Social factors and accessibility

a man stands in front of a wall covered in bright coloured post it notes which have different ideas and actionsSocial factors influence how people with disability choose to use their technology. So they are sometimes disadvantaged because they don’t want to be “different”. Design for Social Accessibility is an approach that encourages designers to focus on social as well as functional factors in their designs. 

Using a workshop method, researchers worked with designers to bring about a change in their attitudes, and to see the effectiveness of the Design for Social Accessibility approach. The results are published in Incorporating Social Factors in Accessible Design. It is a lengthy read because it includes quotes from workshop participants and the reporting is very thorough. They conclude that accessible design is within the reach of professional designers if given appropriate tools and resources. Designing technologies for people with disability does not exclude people without disability. The focus of this study is on people with vision impairment. However, the principles are applicable to the design of any product or place. The article is open source.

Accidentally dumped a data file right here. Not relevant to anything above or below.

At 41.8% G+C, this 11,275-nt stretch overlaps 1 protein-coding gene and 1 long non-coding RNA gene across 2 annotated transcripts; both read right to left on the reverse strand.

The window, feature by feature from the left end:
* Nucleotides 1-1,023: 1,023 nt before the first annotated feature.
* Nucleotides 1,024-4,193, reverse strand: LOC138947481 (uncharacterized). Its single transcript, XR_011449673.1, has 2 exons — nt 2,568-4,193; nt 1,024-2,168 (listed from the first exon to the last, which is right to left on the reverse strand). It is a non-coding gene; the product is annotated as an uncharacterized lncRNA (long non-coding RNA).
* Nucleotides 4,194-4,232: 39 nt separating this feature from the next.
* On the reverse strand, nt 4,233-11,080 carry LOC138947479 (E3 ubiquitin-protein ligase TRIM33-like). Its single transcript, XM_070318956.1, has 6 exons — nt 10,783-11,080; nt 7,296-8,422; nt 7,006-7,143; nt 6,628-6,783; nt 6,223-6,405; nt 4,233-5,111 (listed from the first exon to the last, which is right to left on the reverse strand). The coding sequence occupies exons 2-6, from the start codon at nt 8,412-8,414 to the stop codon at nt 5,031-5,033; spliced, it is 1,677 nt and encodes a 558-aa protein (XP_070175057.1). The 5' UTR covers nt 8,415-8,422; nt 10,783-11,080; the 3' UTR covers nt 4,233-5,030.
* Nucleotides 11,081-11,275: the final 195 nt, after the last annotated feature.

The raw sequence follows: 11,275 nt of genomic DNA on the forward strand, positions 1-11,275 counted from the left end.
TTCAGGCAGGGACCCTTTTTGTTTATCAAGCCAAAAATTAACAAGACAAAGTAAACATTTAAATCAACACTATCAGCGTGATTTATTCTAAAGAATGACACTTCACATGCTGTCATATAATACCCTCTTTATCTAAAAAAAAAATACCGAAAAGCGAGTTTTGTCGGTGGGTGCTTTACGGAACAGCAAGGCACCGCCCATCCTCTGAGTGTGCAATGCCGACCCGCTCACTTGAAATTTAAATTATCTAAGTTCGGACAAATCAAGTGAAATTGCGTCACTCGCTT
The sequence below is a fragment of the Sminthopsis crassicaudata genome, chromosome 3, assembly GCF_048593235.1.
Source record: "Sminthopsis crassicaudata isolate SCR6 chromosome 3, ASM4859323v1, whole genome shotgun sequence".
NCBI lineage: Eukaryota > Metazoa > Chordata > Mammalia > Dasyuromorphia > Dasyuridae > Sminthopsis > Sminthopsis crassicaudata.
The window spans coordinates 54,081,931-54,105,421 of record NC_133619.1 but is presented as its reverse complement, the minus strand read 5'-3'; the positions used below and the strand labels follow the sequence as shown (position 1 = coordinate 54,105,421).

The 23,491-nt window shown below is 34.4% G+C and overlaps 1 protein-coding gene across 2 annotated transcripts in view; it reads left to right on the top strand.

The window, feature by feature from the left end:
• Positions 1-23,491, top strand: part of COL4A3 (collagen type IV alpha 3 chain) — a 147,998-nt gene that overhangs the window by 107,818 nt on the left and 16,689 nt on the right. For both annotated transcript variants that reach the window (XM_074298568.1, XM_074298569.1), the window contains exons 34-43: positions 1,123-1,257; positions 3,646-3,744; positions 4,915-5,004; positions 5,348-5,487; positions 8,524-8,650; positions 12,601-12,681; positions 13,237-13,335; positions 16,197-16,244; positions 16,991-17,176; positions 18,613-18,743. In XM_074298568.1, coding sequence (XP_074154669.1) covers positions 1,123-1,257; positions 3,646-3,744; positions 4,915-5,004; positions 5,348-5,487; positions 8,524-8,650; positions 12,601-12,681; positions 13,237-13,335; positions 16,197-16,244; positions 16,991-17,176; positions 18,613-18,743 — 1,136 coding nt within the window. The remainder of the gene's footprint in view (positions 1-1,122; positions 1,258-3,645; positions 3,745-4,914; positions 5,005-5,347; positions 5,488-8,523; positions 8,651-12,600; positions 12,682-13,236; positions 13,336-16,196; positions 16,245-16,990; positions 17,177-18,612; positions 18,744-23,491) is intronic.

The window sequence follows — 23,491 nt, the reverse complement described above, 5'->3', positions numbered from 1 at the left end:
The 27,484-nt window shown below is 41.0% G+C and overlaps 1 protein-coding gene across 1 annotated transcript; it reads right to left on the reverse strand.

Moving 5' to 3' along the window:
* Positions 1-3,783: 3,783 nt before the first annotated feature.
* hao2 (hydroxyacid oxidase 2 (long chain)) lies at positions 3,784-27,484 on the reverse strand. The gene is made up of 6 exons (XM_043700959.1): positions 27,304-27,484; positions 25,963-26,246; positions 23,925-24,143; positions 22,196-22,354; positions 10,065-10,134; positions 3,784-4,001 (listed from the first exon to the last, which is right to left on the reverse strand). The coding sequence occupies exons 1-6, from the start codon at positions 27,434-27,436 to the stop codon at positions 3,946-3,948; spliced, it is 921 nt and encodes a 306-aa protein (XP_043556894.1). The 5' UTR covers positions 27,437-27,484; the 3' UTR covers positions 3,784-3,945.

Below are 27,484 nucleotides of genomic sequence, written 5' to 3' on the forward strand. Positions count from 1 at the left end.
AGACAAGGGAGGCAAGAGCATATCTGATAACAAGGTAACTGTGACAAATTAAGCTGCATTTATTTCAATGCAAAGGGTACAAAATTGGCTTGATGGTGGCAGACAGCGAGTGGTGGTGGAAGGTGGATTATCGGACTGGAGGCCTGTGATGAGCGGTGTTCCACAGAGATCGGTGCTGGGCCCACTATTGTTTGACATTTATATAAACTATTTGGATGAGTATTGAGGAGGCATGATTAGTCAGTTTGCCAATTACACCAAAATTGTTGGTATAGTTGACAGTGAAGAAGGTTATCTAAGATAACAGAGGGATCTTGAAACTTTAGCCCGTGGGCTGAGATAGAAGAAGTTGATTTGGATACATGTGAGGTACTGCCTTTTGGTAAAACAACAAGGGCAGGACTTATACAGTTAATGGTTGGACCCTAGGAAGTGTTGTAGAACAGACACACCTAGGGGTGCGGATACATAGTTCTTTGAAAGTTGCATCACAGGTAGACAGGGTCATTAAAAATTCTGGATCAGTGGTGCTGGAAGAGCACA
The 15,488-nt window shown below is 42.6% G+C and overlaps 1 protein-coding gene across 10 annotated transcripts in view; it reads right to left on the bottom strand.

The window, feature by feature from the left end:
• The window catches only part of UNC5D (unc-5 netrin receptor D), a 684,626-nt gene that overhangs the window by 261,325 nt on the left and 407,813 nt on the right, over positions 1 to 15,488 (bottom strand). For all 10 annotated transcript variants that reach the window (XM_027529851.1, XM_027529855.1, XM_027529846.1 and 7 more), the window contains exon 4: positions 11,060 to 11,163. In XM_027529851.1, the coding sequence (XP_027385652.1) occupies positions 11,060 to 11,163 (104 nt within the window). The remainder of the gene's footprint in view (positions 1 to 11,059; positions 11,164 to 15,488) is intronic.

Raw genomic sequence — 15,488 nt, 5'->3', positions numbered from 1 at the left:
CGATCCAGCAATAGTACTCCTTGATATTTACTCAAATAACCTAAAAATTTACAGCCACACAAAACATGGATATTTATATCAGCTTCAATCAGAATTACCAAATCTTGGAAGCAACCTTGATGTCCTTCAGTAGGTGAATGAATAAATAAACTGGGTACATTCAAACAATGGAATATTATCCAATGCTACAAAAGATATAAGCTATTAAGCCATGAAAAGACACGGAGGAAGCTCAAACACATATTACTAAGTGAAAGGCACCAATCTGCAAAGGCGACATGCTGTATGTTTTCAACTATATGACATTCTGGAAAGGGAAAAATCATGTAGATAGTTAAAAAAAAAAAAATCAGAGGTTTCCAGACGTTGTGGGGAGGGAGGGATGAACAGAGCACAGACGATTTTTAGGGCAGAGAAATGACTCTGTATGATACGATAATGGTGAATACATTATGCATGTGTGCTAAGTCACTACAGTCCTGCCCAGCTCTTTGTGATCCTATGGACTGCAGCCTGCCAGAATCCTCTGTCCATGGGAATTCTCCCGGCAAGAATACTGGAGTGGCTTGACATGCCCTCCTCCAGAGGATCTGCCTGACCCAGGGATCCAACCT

Abstract: Personal technologies are rarely designed to be accessible to disabled people, partly due to the perceived challenge of including disability in design. Through design workshops, we addressed this challenge by infusing user-centered design activities with Design for Social Accessibility—a perspective emphasizing social aspects of accessibility—to investigate how professional designers can leverage social factors to include accessibility in design. We focused on how professional designers incorporated Design for Social Accessibility’s three tenets: (1) to work with users with and without visual impairments; (2) to consider social and functional factors; (3) to employ tools—a framework and method cards—to raise awareness and prompt reflection on social aspects toward accessible design. We then interviewed designers about their workshop experiences. We found DSA to be an effective set of tools and strategies incorporating social/functional and non/disabled perspectives that helped designers create accessible design.